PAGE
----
Adoptive couple Mike and Candi were enraged when they learned that the birth mother they had been matched with for 3 weeks shared she couldn’t put her baby into their arms. She wanted another couple to adopt her baby girl who was due in eight weeks instead of them. Mike angrily demanded, “How could she do this to us? I just knew she was too good to be true!” Candi spewed lots of words filled with negativity, anger, and denial. Neither one of them wanted to face the fact the sweet birth mother that they were matched with had had enough of Mike’s verbal attacks. And she couldn’t handle Candi’s daily phone calls to ask if she was sure she was going to go through with her decision.

This couple had sabotaged their own adoption! They had sent the very woman who could have made them parents in eight short weeks to another couple who understood how to be kind. The adoptive family she ended up placing with treated her like a human being. They understood that she was facing one of the most difficult decisions of her life. They were kind, understanding, and patient.

The key to a successful adoption isn’t being lucky enough to find the “perfect” adoption situation. It’s more. It’s up to you as prospective parents. It means that you actually have a lot more control over the outcome of your adoption experience than you may have realized by how you view your adoption, a birth mother, the adoption process and how you get along with others in your life.

For more than 30 years, I have worked with thousands of waiting adoptive parents. I have seen the good, loving, the bad and the ugly enter the adoption process. There are families that I can spot right away who have all the ingredients to be successful with little effort. These families project what a birth mother wants and yearns to hear: honest acceptance of herself whatever the circumstance are, kindness, and love for her child.

The ingredients for a healthy adoption are simple and include some of the most basic relationship skills, acts of kindness, a sense of compassion, patience and listening skills. These are all you really need to get started. Mike and Candi came into the adoption process unfamiliar with some of the skills needed to be successful. They didn’t read the recommended books on adoption. They couldn’t put themselves in the shoes of a woman facing the life-altering task of making an adoption plan.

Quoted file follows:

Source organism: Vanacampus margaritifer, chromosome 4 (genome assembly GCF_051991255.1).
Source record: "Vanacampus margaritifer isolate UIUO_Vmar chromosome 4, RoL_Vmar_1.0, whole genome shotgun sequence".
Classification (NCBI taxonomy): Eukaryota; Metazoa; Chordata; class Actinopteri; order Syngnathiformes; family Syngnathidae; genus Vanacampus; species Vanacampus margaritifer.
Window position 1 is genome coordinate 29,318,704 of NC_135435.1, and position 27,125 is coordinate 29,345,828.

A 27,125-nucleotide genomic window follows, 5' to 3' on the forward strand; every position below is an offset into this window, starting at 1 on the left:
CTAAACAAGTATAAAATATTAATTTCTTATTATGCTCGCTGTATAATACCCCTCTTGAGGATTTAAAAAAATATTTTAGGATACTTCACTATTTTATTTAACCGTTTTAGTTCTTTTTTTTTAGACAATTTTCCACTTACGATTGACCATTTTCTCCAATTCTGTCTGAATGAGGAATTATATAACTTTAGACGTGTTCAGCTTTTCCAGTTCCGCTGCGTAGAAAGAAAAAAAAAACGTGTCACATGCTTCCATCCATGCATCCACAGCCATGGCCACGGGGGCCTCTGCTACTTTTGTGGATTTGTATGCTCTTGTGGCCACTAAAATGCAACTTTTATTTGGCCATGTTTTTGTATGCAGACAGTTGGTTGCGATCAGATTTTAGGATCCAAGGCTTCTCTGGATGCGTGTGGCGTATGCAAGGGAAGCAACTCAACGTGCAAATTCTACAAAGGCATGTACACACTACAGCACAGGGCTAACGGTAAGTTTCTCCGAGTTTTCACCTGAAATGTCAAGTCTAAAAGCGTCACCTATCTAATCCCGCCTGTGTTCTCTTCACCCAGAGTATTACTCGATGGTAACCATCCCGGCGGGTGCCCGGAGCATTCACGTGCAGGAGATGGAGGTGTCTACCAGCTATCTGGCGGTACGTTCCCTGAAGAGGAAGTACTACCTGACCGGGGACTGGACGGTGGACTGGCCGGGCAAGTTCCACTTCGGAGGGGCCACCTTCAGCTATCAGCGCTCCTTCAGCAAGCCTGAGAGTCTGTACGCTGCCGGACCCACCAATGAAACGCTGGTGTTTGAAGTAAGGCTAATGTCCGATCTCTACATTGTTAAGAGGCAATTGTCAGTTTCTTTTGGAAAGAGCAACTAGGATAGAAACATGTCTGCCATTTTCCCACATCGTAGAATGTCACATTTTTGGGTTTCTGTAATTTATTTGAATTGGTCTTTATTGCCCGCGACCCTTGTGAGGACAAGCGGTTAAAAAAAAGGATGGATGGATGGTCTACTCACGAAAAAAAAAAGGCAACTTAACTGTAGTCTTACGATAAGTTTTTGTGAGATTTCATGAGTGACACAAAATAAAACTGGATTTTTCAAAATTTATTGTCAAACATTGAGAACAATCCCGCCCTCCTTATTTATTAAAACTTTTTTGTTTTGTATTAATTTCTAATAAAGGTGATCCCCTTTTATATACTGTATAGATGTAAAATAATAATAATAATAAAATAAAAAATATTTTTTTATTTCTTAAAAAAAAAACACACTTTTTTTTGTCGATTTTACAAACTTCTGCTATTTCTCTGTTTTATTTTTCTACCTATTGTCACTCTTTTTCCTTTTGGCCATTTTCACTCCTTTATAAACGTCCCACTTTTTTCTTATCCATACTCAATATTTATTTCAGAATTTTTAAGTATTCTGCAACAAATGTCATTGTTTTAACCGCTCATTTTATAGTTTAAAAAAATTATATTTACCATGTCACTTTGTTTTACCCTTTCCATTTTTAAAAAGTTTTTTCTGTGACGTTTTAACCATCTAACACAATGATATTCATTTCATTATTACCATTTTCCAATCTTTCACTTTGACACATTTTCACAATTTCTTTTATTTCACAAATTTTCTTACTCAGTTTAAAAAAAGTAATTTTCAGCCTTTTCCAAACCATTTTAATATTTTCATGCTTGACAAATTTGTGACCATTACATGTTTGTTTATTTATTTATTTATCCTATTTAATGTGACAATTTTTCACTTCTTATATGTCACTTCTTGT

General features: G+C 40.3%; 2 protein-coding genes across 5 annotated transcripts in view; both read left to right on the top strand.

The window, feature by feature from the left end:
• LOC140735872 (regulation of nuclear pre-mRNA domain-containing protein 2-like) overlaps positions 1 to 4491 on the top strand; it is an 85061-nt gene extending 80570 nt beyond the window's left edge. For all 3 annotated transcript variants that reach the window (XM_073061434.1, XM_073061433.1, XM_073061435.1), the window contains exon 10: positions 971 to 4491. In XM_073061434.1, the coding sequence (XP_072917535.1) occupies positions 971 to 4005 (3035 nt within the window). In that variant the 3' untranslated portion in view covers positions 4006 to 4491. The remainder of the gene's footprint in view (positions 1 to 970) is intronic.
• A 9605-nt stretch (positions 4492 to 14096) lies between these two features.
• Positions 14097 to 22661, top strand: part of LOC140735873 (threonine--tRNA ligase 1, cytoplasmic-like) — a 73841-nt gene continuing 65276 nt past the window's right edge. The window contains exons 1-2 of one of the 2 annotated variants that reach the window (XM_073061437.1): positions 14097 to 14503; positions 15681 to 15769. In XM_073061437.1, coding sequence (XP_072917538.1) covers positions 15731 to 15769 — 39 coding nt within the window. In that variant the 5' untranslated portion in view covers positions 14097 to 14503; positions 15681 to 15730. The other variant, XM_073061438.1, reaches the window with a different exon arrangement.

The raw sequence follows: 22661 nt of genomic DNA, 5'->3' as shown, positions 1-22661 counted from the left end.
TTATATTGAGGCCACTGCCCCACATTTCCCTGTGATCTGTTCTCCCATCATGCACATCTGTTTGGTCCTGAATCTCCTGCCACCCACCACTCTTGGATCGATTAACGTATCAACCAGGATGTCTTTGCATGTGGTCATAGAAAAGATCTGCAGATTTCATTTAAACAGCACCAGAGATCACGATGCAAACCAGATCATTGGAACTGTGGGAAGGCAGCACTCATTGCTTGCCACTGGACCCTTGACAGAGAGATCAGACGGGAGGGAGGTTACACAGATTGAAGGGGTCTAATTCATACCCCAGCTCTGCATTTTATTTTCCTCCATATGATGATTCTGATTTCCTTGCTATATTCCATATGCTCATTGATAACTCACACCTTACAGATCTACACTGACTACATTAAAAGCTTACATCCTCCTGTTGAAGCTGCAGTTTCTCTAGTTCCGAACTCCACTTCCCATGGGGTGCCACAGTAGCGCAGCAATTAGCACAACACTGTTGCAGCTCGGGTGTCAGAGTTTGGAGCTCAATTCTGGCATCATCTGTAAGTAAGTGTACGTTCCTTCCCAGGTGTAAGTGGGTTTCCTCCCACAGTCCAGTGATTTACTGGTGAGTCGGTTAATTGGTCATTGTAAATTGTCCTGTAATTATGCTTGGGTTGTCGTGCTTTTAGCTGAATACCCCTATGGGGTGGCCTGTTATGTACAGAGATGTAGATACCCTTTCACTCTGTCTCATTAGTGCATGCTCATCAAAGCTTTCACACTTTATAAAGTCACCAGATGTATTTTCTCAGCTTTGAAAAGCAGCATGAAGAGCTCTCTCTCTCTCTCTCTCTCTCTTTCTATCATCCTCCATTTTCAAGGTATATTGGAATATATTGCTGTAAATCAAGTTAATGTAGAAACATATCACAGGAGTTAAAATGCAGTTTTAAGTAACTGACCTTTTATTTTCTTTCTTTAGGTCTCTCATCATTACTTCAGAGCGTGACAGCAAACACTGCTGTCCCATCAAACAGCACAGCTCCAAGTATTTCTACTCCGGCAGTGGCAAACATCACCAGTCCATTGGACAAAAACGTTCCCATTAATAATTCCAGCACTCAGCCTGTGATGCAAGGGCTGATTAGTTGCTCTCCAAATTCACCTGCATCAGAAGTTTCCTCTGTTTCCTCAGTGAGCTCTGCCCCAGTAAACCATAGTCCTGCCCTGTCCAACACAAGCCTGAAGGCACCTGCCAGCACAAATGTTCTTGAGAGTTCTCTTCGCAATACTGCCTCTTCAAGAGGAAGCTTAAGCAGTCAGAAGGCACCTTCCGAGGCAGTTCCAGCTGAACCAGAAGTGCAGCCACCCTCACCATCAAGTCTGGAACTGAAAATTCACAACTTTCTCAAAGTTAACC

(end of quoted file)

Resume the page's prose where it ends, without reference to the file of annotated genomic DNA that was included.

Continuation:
A baby is the birth mother’s until she relinquishes it to the adoptive parents and she has a right to choose whom she feels would be the best parents for her child. Mike didn’t understand that very statement, and it was just one indicator that he wasn’t ready to be a parent. He believed he had a right to this child and that he had a right to make demands on the birth mother.

Their marriage had struggled through infertility and now was very strained. Both were verbally abusive to one another; blaming each other and everyone else. I knew we were not going to be able to help them until they helped themselves through counseling. They would only continue to scare birth mothers away from them, and set up a horrible home life for a baby to grow up in.

Learn from their experience; it’ll help you avoid making the same mistakes they did and sabotage your own success. Break the vicious cycle of constant worrying, of wondering when and how your adoption match will happen. Hand it over to God, for He has plans for your life. If the birth mother has shared with you and your coordinator she wants to go forward, worrying is not going to help you. Faith and being a friend to the birth mother will get you further.

Put yourself into a birth mother’s shoes by reading birth mother stories and listening to interviews of birth mothers on

Take a class now on effective communication, either one-on-one with a counselor, or though a well-written book, audio program, or a group setting. Whatever you do, learn to communicate now. It is what we all need and it is a skill you will use over and over again as a parent and in all your relationships.

I am wishing you a wonderful adoption experience. Be prepared and aware and then focus your energy on your child and your family!